Chile - Blueberry production
CHILE - BLUEBERRY - CONSUMPTION - DEMAND - PRODUCTION - EXPORTS
Chilean blueberry producers are ramping up volumes as they aim to retain their pole position for years to come. Doris Lee Butterworth reports.
Take one blue fruit, add some fantastic media publicity, mix in ever-rising consumer demand and you have a recipe for one of the biggest success stories of the decade. The global phenomenon that is blueberries shows few signs of slowing down and Chile is one country that is sure to benefit.
Chile is the world’s third largest blueberry producer and is by far the biggest grower in the southern hemisphere. The majority of volumes are grown in the VII to X regions, although in an attempt to extend the season further, producers are also looking to build up production in the northern parts of the country.
While the US is the main importer of Chilean blueberries, Europe, and in particular the UK, are also strong markets.
“We’ve seen an explosion in UK blueberry consumption over the past two to three years,” says Hortifrut’s Francisco Ortuzar. “Unlike some other parts of Europe, the market is familiar with blueberries and category managers have done a good job of promoting the fruit.”
The Chilean season began in late October and while it is early days, marketers have reported a good start to the season. “For the past few weeks, weather conditions have been excellent,” Ortuzar said in mid-November. “We’re in good shape for the new season in terms of volumes and marketing activities.”
Industry experts believe exports could grow as much as 33 per cent this season, with some forecasting shipments of more than 15,000 tonnes, compared to 11,300 tonnes in 2004/05.
Indeed, Hortifrut, which represents one of Chile’s leading berry suppliers, expects its fresh exports to rise 25 per cent this season.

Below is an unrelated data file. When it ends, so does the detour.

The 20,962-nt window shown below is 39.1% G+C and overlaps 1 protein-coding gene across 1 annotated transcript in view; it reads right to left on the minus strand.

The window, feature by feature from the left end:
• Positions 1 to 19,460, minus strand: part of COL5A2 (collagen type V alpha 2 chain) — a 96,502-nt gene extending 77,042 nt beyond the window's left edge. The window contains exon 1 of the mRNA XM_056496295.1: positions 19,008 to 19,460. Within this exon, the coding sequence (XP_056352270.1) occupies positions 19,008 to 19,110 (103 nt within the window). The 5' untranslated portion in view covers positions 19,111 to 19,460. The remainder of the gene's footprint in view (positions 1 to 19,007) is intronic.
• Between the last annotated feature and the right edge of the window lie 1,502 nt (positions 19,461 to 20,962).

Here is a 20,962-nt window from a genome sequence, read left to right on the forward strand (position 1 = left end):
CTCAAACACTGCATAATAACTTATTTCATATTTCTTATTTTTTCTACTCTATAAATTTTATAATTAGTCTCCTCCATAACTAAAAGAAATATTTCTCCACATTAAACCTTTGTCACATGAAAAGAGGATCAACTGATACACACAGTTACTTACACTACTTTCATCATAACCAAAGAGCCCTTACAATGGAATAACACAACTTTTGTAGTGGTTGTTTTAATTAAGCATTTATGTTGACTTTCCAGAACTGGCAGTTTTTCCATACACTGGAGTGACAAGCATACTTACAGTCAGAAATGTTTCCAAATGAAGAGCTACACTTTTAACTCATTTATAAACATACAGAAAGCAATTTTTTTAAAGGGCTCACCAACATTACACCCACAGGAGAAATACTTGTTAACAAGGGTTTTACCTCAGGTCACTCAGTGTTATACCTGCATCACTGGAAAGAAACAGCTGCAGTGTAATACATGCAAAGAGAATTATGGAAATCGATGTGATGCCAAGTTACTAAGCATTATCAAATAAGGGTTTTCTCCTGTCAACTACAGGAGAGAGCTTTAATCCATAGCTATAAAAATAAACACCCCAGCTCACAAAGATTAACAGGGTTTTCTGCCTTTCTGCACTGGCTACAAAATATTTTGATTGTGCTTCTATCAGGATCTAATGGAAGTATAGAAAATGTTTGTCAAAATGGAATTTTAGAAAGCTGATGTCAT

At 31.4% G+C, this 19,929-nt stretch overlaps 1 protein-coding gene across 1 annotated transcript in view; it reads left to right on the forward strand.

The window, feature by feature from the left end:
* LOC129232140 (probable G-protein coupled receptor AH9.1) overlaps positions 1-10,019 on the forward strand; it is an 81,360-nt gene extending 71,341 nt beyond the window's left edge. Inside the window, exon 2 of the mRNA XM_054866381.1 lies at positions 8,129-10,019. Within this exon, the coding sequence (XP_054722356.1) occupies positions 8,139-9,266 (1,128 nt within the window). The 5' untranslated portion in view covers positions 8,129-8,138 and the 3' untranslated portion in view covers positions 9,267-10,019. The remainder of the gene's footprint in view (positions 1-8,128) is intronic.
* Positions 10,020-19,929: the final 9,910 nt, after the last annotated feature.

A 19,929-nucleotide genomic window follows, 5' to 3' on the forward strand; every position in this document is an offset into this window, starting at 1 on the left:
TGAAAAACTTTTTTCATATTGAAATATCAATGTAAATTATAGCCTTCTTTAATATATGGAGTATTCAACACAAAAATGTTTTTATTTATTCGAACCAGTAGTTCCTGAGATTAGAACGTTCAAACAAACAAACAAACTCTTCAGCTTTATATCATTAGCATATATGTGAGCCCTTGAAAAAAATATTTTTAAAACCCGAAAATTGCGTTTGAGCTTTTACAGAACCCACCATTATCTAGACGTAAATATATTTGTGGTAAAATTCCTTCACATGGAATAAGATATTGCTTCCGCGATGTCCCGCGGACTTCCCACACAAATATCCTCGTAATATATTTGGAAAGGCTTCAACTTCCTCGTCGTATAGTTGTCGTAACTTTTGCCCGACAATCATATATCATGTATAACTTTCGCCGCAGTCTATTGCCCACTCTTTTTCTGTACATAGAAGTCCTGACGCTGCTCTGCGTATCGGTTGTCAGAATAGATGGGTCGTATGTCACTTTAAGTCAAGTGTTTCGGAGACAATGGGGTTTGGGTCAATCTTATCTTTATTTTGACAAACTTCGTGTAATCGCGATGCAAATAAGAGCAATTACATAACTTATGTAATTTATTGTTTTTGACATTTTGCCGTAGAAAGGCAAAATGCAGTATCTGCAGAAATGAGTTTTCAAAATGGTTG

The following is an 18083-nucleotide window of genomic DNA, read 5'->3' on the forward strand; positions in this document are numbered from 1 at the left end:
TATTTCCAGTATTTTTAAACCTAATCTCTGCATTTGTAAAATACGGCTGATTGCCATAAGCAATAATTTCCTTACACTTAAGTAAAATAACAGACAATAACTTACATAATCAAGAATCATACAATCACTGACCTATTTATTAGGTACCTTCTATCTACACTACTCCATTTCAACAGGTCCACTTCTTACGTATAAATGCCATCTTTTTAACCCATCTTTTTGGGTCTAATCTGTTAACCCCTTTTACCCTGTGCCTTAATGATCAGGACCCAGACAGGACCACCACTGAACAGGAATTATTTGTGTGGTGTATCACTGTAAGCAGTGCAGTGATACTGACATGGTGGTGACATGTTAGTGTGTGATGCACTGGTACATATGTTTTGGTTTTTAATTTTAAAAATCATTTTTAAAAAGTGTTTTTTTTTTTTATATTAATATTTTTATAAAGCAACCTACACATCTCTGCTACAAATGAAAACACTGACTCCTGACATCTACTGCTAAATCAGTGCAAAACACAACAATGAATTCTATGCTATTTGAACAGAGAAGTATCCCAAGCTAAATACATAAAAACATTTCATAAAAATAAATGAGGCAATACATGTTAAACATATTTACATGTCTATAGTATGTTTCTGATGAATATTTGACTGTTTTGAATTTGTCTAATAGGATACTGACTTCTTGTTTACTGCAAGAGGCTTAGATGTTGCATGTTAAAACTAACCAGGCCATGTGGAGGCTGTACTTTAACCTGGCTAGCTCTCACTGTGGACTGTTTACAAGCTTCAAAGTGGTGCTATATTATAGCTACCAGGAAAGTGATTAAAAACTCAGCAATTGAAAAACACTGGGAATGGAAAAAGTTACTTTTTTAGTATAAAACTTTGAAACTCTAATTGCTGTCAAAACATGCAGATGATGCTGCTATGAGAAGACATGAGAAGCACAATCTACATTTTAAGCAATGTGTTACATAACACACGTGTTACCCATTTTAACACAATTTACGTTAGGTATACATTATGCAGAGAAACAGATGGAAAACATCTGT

Hortifrut’s berry operations stretch from Chile to Europe, where it has its own production in Spain. In the UK, the leading producer works closely with Redbridge Worldfresh.
“Our association with Hortifrut goes back to the 1980s and indeed the association has led the way in building the excellent demand we now see for blueberries, winter raspberries and blackberries,” claims Ian Waller, sales director.
“At Redbridge we consider our Chilean partners to have an advantage over other countries producing berries at this time of year due to the years of experience and the close working relationship we enjoy.
“Our partners are involved in all our consumer research and have a good understanding of both the UK market and the UK consumer. As with all our berry partners around the world, we consider the grower to be the most vital part of the category management process.”
Redbridge received its first arrivals of Chilean blueberries and raspberries in mid-November and expects volumes to peak throughout December and January.
A wide range of varieties are exported to the UK and producers believe that some others will further benefit the industry. “We handle many excellent varieties of blueberries but the exciting introduction of three new varieties, Liberty, Aurora and Draper, will hopefully help us to extend the Chilean season with some excellent quality fruit,” Waller tells FPJ.
While it may be blueberries that are grabbing most of the headlines, it seems that Chilean raspberries are also finding favour among UK consumers.
Redbridge has been involved in Chilean organic raspberries for a number of years and Waller notes that this season, the firm is experiencing renewed enthusiasm for organic fruit.
Other plans in the pipeline include a number of Redeva raspberry trials being grown in Chile, which are in the early stages.
Chilean growers have long enjoyed alliances with US berry firms and a natural progression of those close ties has been the creation of Driscoll’s de Chile.
The company came into effect this autumn, following a joint venture between the California-based producer Driscoll’s and Chilean firm Sociedad de Representaciones (SRI).
“Driscoll’s and SRI worked together for nine years,” says David Wright, marketing communications manager for Driscoll Strawberry Associates. “We were sole partners for the entire period so we already had a very close relationship where a close alignment of goals existed.”
Driscoll’s de Chile plans to export 1.4m cartons of blueberries this season, rising to a whopping 5m cartons by 2010. The company’s biggest recipient will be the US but Europe, and indeed the UK, is also a priority.